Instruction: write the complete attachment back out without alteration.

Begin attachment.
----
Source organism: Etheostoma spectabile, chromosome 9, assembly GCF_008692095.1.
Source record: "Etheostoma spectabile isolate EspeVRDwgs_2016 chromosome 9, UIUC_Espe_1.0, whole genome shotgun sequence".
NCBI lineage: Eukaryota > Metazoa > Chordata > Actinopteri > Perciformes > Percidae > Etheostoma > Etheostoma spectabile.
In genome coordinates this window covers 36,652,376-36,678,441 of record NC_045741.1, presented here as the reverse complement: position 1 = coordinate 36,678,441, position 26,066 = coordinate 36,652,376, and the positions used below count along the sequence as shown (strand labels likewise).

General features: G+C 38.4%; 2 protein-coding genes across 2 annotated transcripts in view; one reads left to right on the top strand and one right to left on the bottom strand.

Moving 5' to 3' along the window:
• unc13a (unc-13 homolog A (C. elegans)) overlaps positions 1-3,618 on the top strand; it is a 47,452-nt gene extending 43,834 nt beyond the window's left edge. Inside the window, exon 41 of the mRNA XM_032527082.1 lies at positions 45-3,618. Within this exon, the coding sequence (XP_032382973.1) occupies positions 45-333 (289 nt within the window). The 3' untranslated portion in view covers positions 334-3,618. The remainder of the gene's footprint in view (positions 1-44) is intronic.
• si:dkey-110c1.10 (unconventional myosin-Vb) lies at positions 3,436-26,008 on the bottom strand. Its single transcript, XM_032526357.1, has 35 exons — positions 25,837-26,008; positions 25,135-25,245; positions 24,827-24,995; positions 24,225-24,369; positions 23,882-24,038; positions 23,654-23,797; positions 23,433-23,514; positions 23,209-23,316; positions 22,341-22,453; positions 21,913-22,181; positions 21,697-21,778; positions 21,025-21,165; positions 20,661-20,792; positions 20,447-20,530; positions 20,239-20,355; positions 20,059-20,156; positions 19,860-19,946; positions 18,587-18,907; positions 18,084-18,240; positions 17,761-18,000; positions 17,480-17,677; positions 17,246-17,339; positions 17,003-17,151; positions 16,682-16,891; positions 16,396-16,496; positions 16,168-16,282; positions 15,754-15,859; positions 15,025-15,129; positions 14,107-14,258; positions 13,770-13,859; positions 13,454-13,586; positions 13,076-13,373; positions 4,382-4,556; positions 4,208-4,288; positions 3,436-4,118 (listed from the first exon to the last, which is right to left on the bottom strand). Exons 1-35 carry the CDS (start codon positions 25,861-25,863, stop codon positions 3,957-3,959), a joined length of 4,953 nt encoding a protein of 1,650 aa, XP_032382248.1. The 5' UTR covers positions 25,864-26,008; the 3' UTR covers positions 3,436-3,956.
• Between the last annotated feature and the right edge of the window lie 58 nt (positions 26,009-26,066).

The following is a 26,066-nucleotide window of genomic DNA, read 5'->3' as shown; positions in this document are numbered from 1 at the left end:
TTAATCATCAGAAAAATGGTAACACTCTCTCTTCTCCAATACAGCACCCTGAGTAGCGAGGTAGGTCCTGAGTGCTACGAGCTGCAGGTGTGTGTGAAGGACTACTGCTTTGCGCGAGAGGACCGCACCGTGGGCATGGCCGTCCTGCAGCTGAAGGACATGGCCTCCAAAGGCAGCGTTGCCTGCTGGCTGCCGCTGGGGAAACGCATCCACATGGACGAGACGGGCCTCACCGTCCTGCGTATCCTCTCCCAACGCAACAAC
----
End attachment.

Source organism: Etheostoma spectabile, chromosome 9, assembly GCF_008692095.1.
Source record: "Etheostoma spectabile isolate EspeVRDwgs_2016 chromosome 9, UIUC_Espe_1.0, whole genome shotgun sequence".
NCBI lineage: Eukaryota > Metazoa > Chordata > Actinopteri > Perciformes > Percidae > Etheostoma > Etheostoma spectabile.
In genome coordinates this window covers 36,652,376-36,678,441 of record NC_045741.1, presented here as the reverse complement: position 1 = coordinate 36,678,441, position 26,066 = coordinate 36,652,376, and the positions used below count along the sequence as shown (strand labels likewise).

General features: G+C 38.4%; 2 protein-coding genes across 2 annotated transcripts in view; one reads left to right on the top strand and one right to left on the bottom strand.

Moving 5' to 3' along the window:
• unc13a (unc-13 homolog A (C. elegans)) overlaps positions 1-3,618 on the top strand; it is a 47,452-nt gene extending 43,834 nt beyond the window's left edge. Inside the window, exon 41 of the mRNA XM_032527082.1 lies at positions 45-3,618. Within this exon, the coding sequence (XP_032382973.1) occupies positions 45-333 (289 nt within the window). The 3' untranslated portion in view covers positions 334-3,618. The remainder of the gene's footprint in view (positions 1-44) is intronic.
• si:dkey-110c1.10 (unconventional myosin-Vb) lies at positions 3,436-26,008 on the bottom strand. Its single transcript, XM_032526357.1, has 35 exons — positions 25,837-26,008; positions 25,135-25,245; positions 24,827-24,995; positions 24,225-24,369; positions 23,882-24,038; positions 23,654-23,797; positions 23,433-23,514; positions 23,209-23,316; positions 22,341-22,453; positions 21,913-22,181; positions 21,697-21,778; positions 21,025-21,165; positions 20,661-20,792; positions 20,447-20,530; positions 20,239-20,355; positions 20,059-20,156; positions 19,860-19,946; positions 18,587-18,907; positions 18,084-18,240; positions 17,761-18,000; positions 17,480-17,677; positions 17,246-17,339; positions 17,003-17,151; positions 16,682-16,891; positions 16,396-16,496; positions 16,168-16,282; positions 15,754-15,859; positions 15,025-15,129; positions 14,107-14,258; positions 13,770-13,859; positions 13,454-13,586; positions 13,076-13,373; positions 4,382-4,556; positions 4,208-4,288; positions 3,436-4,118 (listed from the first exon to the last, which is right to left on the bottom strand). Exons 1-35 carry the CDS (start codon positions 25,861-25,863, stop codon positions 3,957-3,959), a joined length of 4,953 nt encoding a protein of 1,650 aa, XP_032382248.1. The 5' UTR covers positions 25,864-26,008; the 3' UTR covers positions 3,436-3,956.
• Between the last annotated feature and the right edge of the window lie 58 nt (positions 26,009-26,066).

The following is a 26,066-nucleotide window of genomic DNA, read 5'->3' as shown; positions in this document are numbered from 1 at the left end:
TTAATCATCAGAAAAATGGTAACACTCTCTCTTCTCCAATACAGCACCCTGAGTAGCGAGGTAGGTCCTGAGTGCTACGAGCTGCAGGTGTGTGTGAAGGACTACTGCTTTGCGCGAGAGGACCGCACCGTGGGCATGGCCGTCCTGCAGCTGAAGGACATGGCCTCCAAAGGCAGCGTTGCCTGCTGGCTGCCGCTGGGGAAACGCATCCACATGGACGAGACGGGCCTCACCGTCCTGCGTATCCTCTCCCAACGCAACAAC